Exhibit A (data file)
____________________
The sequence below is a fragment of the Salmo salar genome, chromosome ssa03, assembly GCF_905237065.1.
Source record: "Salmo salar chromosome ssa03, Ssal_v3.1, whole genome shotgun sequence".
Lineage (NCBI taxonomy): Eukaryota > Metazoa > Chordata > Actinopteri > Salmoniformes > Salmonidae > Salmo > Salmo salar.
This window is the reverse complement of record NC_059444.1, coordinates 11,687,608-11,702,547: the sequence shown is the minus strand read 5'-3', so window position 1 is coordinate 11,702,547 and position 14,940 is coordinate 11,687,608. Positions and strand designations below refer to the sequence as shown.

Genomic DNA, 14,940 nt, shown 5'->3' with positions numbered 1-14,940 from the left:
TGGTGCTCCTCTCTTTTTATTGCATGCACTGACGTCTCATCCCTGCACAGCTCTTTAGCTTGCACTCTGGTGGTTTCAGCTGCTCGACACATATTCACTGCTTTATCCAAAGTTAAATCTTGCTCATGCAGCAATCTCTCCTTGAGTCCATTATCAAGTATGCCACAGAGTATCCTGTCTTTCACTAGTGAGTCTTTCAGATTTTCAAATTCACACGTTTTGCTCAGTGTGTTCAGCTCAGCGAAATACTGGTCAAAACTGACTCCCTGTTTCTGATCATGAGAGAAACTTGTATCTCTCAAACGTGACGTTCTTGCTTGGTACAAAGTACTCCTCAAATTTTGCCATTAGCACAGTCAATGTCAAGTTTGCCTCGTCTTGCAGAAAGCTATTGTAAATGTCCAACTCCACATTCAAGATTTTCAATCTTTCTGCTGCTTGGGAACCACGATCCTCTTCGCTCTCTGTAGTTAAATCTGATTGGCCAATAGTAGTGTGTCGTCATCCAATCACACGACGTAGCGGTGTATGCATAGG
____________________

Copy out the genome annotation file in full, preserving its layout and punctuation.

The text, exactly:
The sequence below is a fragment of the Salmo salar genome, chromosome ssa03, assembly GCF_905237065.1.
Source record: "Salmo salar chromosome ssa03, Ssal_v3.1, whole genome shotgun sequence".
Lineage (NCBI taxonomy): Eukaryota > Metazoa > Chordata > Actinopteri > Salmoniformes > Salmonidae > Salmo > Salmo salar.
This window is the reverse complement of record NC_059444.1, coordinates 11,687,608-11,702,547: the sequence shown is the minus strand read 5'-3', so window position 1 is coordinate 11,702,547 and position 14,940 is coordinate 11,687,608. Positions and strand designations below refer to the sequence as shown.

Genomic DNA, 14,940 nt, shown 5'->3' with positions numbered 1-14,940 from the left:
TGGTGCTCCTCTCTTTTTATTGCATGCACTGACGTCTCATCCCTGCACAGCTCTTTAGCTTGCACTCTGGTGGTTTCAGCTGCTCGACACATATTCACTGCTTTATCCAAAGTTAAATCTTGCTCATGCAGCAATCTCTCCTTGAGTCCATTATCAAGTATGCCACAGAGTATCCTGTCTTTCACTAGTGAGTCTTTCAGATTTTCAAATTCACACGTTTTGCTCAGTGTGTTCAGCTCAGCGAAATACTGGTCAAAACTGACTCCCTGTTTCTGATCATGAGAGAAACTTGTATCTCTCAAACGTGACGTTCTTGCTTGGTACAAAGTACTCCTCAAATTTTGCCATTAGCACAGTCAATGTCAAGTTTGCCTCGTCTTGCAGAAAGCTATTGTAAATGTCCAACTCCACATTCAAGATTTTCAATCTTTCTGCTGCTTGGGAACCACGATCCTCTTCGCTCTCTGTAGTTAAATCTGATTGGCCAATAGTAGTGTGTCGTCATCCAATCACACGACGTAGCGGTGTATGCATAGG